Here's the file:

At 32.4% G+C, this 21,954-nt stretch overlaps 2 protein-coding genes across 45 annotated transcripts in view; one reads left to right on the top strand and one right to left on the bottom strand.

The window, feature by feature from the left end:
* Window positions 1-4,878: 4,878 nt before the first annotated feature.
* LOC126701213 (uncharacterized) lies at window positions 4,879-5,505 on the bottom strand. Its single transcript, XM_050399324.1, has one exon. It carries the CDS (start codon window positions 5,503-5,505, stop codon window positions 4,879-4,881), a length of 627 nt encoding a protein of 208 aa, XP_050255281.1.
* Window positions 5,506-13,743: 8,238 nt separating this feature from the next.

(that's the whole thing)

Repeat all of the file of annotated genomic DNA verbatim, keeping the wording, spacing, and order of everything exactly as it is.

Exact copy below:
At 32.4% G+C, this 21,954-nt stretch overlaps 2 protein-coding genes across 45 annotated transcripts in view; one reads left to right on the top strand and one right to left on the bottom strand.

The window, feature by feature from the left end:
* Window positions 1-4,878: 4,878 nt before the first annotated feature.
* LOC126701213 (uncharacterized) lies at window positions 4,879-5,505 on the bottom strand. Its single transcript, XM_050399324.1, has one exon. It carries the CDS (start codon window positions 5,503-5,505, stop codon window positions 4,879-4,881), a length of 627 nt encoding a protein of 208 aa, XP_050255281.1.
* Window positions 5,506-13,743: 8,238 nt separating this feature from the next.